The plot shows you how the coefficients are changing throughout the simulation process, as the iterations go on. In a converged simulation, the coefficients will stabilize around a value.

    Therefore, in a steady-state simulation, the intermediate results are important to assess convergence. The final, converged solution is the one that should be analyzed to obtain the aerodynamic flow parameters.

    Calculating the Aerodynamic Balance

    From the force and moment coefficient report it can be seen that a moment coefficient of -0.18 and a lift coefficient of -0.27 is calculated. As the force and moment coefficient report was defined at the center of the rear wheel the aerodynamic balance of the car can be calculated using the formula \(1\) below.

    $$\%_{Front} = \frac{Coef.Moment_{Rear}*Reference Length}{Wheelbase *Coef.Lift}\tag{1}$$

    The wheelbase of the car is 2.665 \(m\) and the reference length was set to 4.6 \(m\). Using these values an aerodynamic balance of 115% front is calculated. This means that most of the aerodynamic force is on the front axle of the car.

    5.2 Surface Visualization

    After accessing the post-processor, you can use several post-processing filters to further analyze the results. If the pressure distribution is not yet visualized, go to Parts color and change the Coloring to ‘Pressure’. The legend at the bottom of the page includes a default range set by the lowest and highest values inside the domain. By clicking on the upper and lower limits and editing their values, you can control the quality of visualization, making sure that the color map on the surface is insightful.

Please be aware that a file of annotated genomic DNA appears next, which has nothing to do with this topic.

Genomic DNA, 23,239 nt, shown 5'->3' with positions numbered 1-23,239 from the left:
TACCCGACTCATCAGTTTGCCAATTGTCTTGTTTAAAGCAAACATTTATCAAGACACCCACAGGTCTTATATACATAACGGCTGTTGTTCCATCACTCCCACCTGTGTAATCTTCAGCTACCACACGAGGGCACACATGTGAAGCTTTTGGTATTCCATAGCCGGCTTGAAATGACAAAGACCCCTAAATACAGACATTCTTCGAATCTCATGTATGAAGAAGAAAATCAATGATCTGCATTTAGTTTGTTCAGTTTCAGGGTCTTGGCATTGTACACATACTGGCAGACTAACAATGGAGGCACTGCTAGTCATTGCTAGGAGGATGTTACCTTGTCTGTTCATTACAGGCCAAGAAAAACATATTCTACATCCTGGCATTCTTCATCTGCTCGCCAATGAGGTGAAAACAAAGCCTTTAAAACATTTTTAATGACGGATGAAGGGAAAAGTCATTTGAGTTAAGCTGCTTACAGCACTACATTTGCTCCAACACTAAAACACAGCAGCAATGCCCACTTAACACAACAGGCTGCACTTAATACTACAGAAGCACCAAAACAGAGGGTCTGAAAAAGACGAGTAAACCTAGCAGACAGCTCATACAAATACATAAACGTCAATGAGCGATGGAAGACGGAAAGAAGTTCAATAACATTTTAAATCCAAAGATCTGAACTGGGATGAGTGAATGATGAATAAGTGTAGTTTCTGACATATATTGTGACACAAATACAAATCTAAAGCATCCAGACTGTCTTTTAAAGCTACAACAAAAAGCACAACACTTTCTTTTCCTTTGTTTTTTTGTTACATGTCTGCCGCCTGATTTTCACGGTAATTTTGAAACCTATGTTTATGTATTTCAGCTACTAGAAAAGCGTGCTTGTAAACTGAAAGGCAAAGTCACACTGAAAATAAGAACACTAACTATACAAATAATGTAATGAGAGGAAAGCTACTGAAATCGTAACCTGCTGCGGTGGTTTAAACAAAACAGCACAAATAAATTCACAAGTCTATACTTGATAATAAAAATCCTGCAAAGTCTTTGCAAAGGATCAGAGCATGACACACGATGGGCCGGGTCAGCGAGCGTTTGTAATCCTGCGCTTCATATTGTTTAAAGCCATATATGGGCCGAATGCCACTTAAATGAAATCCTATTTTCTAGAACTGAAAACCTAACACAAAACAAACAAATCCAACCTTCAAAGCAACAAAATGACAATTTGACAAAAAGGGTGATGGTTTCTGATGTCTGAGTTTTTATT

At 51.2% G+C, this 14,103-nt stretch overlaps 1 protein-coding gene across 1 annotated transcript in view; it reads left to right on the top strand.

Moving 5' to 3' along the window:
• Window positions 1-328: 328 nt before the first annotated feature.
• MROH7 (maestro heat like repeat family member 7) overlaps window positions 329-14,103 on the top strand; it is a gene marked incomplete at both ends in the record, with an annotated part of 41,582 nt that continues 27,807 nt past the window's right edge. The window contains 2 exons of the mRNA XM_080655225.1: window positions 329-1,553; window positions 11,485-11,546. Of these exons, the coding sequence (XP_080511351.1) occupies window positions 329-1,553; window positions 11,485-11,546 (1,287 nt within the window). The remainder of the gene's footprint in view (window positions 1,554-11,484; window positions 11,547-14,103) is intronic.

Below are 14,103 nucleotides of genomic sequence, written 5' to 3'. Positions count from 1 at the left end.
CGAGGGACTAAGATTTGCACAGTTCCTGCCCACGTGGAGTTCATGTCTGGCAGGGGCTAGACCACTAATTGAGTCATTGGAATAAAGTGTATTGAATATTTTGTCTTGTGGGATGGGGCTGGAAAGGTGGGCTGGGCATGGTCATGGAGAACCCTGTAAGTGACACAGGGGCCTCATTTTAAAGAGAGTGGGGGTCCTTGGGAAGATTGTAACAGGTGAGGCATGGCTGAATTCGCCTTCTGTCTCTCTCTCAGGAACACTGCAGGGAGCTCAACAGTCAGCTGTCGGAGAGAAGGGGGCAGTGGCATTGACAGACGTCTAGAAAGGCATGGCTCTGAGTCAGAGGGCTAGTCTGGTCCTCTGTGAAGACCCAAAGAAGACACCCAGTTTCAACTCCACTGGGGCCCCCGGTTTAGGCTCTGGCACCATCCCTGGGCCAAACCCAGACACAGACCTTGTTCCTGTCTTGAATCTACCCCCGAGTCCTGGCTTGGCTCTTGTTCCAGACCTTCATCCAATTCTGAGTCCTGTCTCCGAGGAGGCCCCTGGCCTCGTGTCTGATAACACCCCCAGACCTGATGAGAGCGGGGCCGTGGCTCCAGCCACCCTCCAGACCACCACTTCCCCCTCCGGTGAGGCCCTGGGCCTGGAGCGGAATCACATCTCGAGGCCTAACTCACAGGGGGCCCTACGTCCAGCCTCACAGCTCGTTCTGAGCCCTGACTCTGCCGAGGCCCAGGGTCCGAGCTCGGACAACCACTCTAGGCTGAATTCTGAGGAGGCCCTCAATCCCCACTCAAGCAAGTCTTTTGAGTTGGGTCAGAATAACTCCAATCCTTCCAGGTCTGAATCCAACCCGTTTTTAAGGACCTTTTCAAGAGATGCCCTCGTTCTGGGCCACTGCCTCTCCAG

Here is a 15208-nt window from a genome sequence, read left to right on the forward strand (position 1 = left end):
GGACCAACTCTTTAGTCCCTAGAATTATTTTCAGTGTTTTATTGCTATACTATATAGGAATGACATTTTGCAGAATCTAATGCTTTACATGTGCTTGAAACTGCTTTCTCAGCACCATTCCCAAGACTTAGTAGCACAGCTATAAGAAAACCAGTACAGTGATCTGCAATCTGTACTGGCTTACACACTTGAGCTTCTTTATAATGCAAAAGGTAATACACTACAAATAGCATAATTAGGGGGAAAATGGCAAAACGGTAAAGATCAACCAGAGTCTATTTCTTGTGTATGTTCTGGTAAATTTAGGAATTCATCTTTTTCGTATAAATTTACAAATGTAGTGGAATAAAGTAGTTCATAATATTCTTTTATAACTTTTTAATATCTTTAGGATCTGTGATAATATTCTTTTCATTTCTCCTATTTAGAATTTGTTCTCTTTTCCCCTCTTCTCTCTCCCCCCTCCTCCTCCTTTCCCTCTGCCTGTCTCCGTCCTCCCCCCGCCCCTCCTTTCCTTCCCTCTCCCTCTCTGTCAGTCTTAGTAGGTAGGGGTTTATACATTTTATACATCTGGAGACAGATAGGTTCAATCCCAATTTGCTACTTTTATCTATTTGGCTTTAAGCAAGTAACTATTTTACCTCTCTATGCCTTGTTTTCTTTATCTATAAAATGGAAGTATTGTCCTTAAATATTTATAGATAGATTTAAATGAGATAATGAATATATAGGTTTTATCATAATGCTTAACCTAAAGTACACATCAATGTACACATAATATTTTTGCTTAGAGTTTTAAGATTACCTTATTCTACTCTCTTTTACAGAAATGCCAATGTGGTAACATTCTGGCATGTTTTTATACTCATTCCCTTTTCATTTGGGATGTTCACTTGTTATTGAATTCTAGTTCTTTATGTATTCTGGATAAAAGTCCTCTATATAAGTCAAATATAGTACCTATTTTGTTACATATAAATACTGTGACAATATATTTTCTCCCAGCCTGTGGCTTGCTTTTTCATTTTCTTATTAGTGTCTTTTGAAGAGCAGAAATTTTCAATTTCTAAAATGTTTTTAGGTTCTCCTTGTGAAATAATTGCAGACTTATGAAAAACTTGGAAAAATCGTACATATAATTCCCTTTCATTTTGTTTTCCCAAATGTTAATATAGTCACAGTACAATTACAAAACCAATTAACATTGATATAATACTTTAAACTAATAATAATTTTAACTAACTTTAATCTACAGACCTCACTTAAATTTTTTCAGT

first look at the post-processor
    Figure 50: Pressure distribution in the fluid domain is automatically displayed when entering the post-processor. Changing the Coloring in the Filters panel will change the quantity visualized.

    To better visualize the aerodynamic flow around the car you can hide the flow region by selecting all faces of the flow region, right-clicking your mouse, and choosing ‘Hide selection’.

    hide selection tutorial simscale
    Figure 51: Hiding the flow region of the car to better visualize pressure distribution on the vehicle.

    In Figure 52, we have the pressure contours on the car body. As previously discussed, these are gauge pressures. In the areas where aerodynamic flow stagnation occurs (e.g., on the bumper), pressure exhibits larger values. To add a smooth distribution of the colors on the vehicle, right-click on the legend at the bottom, and select ‘Use continuous scale’ :

    45 Use continuos scale
    Figure 52: The pressure distribution on the vehicle with a stepped scale.

    The upgrade in the visualization quality is evident:

     46 pressure on car
    Figure 53: Visualization of pressure distribution on the vehicle. Visualize other quantities by changing the Coloring in the Filters panel.